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Birds do it, bees do it ...

Birds do it, bees do it ...

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Published by: ivan_tan_26 on Feb 12, 2011
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2/12/11 12:53 PMTODAYonline | PrintPage 1 of 3http://www.todayonline.com/Print/Science/EDC110212-0000190/Birds-do-it,-bees-do-it-,,,
Birds do it, bees do it ...
With Valentine's Day around the corner, just be glad you're not a malespider
05:55 AM Feb 12, 2011
LONDON - Erica McAllister is excited. "Flies," she enthuses, "are the best, because they'reeverywhere, and they do everything. They get up to the craziest stuff. Amazing genitalia.And some wild strategies."Downstairs in Britain's Natural History Museum's magnificently arched Jerwood Gallery,staff are (ahem) mounting Sexual Nature, a new exhibition exploring the diverse and oftenstartling sexual and reproductive behaviour of animals (or, as the museum's posters coylyput it, "nature's most intimate secrets").It's the museum's first adult exhibition, aimed at those over 16, and containing what thesame publicity calls "frank information and imagery about sex", so everyone is, naturally,quite excited."I'm looking forward to seeing visitors' reactions," says Richard Sabin, senior curator of the museum's mammal group, from whose collections a number of specimens - includinga red deer stag, a hyena, chimpanzees and Guy the gorilla - have been selected fordisplay. "They'll have seen animal courtship on television, but nothing quite as, um,graphic as here."What we hope is that it wipes away the whole thing about this being a taboo subject.Because, of course, nothing could be more natural."Natural it may be but animal reproduction can be a mighty strange business.Barnacles, for instance, have a penis 30 times their body length. Male snakes have aforked organ, allowing them to dodge the female's tail and penetrate from either direction.Hedgehogs plug their partner's vagina with excess sperm to stop anyone else's getting alook in. The female hyena picks and dumps her male as she sees fit, and has evenevolved genitalia that look like a male's.Still, flies are best, says McAllister (she would - she's the museum's entomologycollections manager). The male stalk-eyed fly, she explains, "takes in air and its eyescome out on stalks. Then it blows out again, and the stalks harden and set, for ever. Andit's the ones with the widest stalks that get the most action. Male antler flies do the same,except they use their antlers to head-butt each other - to see off rivals".There's not much to beat the mating ritual of the dance fly, though. "They're into gift-giving," says McAllister. "The males catch a smaller fly and kind of dangle it in front of thefemales as they dance. But they wrap the present up in a little silk balloon, so it takes hera while to get at it - and while she's busy, he has his wicked way. Brilliant."And some of the males are even more devious. Once they've done the deed, if the giftisn't finished they'll just take it back and give it to another girl. Like a half-eaten box of Milk Tray, except it seems to work. And some really naughty ones haven't got a gift at all,they just pretend. It's crazy stuff."DARWIN'S TAKE ON SEXThe whole process, obviously, has a point. It's all about making sure it's your DNA thatget transmitted rather than anyone else's. It's this Darwinian process of sexual selection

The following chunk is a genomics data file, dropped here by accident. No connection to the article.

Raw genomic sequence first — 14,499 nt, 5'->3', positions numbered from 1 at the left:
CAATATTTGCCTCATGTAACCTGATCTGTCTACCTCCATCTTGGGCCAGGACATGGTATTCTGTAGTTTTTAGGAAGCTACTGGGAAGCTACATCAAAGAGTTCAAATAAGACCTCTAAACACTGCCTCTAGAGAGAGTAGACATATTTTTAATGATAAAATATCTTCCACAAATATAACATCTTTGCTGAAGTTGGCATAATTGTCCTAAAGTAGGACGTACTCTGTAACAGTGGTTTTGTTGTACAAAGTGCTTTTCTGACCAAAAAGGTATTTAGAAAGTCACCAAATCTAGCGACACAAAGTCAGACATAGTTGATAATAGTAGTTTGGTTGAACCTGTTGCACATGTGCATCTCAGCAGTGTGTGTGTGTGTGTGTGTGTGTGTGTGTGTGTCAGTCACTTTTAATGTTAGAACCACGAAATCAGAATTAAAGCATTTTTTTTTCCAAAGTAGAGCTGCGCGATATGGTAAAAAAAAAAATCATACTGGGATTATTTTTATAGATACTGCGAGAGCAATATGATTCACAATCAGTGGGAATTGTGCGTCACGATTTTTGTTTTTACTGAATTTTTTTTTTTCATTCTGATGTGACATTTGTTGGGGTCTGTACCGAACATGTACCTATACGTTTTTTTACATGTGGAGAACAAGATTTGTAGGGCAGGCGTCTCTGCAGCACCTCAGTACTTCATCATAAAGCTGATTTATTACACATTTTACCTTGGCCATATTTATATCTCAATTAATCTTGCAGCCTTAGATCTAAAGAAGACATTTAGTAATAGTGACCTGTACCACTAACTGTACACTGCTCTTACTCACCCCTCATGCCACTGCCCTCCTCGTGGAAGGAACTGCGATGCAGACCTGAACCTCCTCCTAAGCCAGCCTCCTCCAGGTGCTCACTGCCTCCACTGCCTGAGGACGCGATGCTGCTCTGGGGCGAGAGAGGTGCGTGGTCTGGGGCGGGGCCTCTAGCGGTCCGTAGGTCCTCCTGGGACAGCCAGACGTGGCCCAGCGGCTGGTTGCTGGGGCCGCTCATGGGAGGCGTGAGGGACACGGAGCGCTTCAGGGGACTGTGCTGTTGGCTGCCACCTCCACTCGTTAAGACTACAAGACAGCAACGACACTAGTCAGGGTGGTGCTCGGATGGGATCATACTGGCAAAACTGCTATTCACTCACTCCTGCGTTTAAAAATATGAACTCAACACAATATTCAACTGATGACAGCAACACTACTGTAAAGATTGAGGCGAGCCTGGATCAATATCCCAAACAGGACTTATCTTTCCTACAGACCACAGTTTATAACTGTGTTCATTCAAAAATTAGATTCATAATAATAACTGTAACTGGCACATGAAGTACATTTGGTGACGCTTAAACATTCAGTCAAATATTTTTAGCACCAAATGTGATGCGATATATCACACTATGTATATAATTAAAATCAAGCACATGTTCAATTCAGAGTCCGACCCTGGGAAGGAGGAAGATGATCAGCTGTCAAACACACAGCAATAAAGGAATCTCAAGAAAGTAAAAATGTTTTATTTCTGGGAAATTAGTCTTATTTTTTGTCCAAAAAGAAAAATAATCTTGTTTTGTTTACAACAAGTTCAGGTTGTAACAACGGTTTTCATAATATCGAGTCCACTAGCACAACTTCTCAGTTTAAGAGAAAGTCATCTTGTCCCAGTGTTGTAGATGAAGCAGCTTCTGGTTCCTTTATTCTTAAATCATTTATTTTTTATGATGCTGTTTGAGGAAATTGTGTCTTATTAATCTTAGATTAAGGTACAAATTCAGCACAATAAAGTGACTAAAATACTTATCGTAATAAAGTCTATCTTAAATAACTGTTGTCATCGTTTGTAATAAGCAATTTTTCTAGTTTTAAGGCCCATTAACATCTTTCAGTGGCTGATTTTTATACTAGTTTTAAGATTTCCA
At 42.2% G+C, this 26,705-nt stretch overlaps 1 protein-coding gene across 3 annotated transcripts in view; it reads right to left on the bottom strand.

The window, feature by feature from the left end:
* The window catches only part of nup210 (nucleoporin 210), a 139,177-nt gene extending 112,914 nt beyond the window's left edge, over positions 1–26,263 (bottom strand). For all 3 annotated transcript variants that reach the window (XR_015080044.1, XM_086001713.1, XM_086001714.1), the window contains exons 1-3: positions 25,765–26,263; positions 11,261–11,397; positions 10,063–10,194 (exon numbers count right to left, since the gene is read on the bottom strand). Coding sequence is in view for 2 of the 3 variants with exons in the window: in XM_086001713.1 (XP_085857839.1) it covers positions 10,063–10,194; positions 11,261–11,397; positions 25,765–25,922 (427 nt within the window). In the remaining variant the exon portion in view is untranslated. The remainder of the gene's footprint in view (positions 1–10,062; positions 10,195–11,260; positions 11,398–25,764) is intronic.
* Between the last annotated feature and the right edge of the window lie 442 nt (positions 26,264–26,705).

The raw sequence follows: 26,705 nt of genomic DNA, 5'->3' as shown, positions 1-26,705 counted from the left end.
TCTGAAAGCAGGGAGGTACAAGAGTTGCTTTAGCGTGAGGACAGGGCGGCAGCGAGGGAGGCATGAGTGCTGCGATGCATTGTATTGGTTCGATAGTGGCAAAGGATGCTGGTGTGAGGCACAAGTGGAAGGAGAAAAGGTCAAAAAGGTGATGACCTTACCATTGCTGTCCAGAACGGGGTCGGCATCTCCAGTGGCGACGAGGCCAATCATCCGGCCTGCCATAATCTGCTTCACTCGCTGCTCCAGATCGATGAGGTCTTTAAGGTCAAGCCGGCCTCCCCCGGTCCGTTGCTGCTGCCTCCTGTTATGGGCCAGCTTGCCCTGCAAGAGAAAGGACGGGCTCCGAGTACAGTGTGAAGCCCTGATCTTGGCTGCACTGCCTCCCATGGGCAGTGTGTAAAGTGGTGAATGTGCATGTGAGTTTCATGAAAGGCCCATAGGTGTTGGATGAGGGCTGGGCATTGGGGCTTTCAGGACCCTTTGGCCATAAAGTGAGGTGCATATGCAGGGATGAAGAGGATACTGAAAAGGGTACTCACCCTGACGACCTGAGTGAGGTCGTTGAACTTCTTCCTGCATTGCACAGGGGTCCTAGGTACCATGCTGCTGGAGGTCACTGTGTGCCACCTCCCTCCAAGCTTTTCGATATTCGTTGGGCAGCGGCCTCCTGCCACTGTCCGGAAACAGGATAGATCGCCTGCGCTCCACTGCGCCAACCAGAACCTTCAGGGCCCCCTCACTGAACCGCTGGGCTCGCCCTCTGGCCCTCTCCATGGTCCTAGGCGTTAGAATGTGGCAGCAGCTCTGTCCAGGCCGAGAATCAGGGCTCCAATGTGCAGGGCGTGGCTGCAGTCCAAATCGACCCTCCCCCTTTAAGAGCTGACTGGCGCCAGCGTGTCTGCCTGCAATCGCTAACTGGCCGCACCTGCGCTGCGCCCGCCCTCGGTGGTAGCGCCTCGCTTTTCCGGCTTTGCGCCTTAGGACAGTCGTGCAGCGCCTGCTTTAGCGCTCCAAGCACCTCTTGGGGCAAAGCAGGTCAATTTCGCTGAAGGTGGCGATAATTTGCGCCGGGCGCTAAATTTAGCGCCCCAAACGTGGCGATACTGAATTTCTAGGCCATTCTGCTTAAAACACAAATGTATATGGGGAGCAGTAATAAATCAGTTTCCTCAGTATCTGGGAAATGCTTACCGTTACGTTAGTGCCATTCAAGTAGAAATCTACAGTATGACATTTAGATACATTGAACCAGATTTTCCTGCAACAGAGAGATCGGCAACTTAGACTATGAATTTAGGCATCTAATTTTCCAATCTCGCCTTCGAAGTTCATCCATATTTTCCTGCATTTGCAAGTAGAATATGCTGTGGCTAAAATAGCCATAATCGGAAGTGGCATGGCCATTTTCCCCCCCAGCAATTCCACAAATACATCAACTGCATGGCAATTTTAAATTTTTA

2/12/11 12:53 PMTODAYonline | PrintPage 2 of 3http://www.todayonline.com/Print/Science/EDC110212-0000190/Birds-do-it,-bees-do-it-,,,
that's at the core of Sexual Nature."The point," says Tate Greenhalgh, the exhibition developer, "is that survival isn't alwaysthe key to evolution; it's reproduction that really counts."Take the peacock: The male's magnificent 2-m-long tail feathers are a major obstacle tomobility and can be fatal when a predator pounces. But what's important is that thosesame feathers appeal to the hens. So males have to prove not just good looks but goodhealth.The cock's brilliant red comb, for instance, "takes an awful lot of testosterone to produce,which inhibits its defence against disease - so a particularly fine specimen isn't merelyaesthetically pleasing, it shows the bird is rampant and very healthy".Similarly, the gift-giving process isn't just about gentlemanly generosity; it could, in somespecies, demonstrate a particular male's prowess at capturing prey and hence his capacityto feed the couple's young.When it comes to male mammals, says Sabin, the name of the game is generally to seeoff potential rivals and have your pick of the available females. The monumental antlerssported by the adult male moose - they can grow to a spread of up to 1.4m in a singleseason - represent "a phenomenal amount of energy and resources, all devoted toproviding a convincing visual signal to males of your physical dominance and to females of your gene quality".If a male is sufficiently dominant, his reproductive kit need not be spectacular: Guy thegorilla, the adult male silverback whose 185cm chest and monumental neck muscles madehim a favourite at London Zoo until he died 30-odd years ago, probably had a penismeasuring no longer than 3cm erect. As the alpha male, he had his harem and simplydidn't need to compete.But even 3cm is gargantuan compared to what others have (or don't have). Adult malespiders, explains Jan Beccaloni, an entomologist specialising in arachnids, do not have apenis at all. Instead, they produce a sperm web, deposit their sperm on to the web, andthen draw it up into the palps (a pair of small, claw-like structures at the front of theirbodies).They then slot their palps into the female "like a lock and key", Beccaloni says.Compared with your average male spider, humans have it easy, she reckons. "Essentially,the male has to make sure the female is in the mood to mate," she says. "He also has toshow her he's of the same species. And he has to demonstrate he's not food. If he getsany of those three things wrong, he may well get eaten, because in most cases thefemale is bigger than the male."Some spiders are into gift-giving and, generally speaking, the bigger the gift, the longerthe copulation lasts. Male jumping spiders semaphore with their palps and body parts,prompting a gender-specific female dance that sends the male into "a frenzy of sexualanticipation".For many male spiders the risk, of course, is that copulation necessitates placing his juicyabdomen in front of his partner's jaws. But in evolutionary terms that "makes goodsense", says Beccaloni, "because males have a far shorter lifespan than females anyway,and if they get eaten, that means he's been in the right position for longer and thefemale's well-fed. In short, his genes will get passed on. He's not been wasted."WHY ARE WE WATCHING THIS AGAIN?Sexual Nature grew out of the phenomenal success of the museum's Darwin exhibitionlast year, Greenhalgh says. "We're always popular with schoolchildren, with young parentsand older adults," she says, "but we wanted to broaden our audience to include moreyoung adults. We're hoping the playful tone and the frank language of this will appeal -and the exhibits too, of course.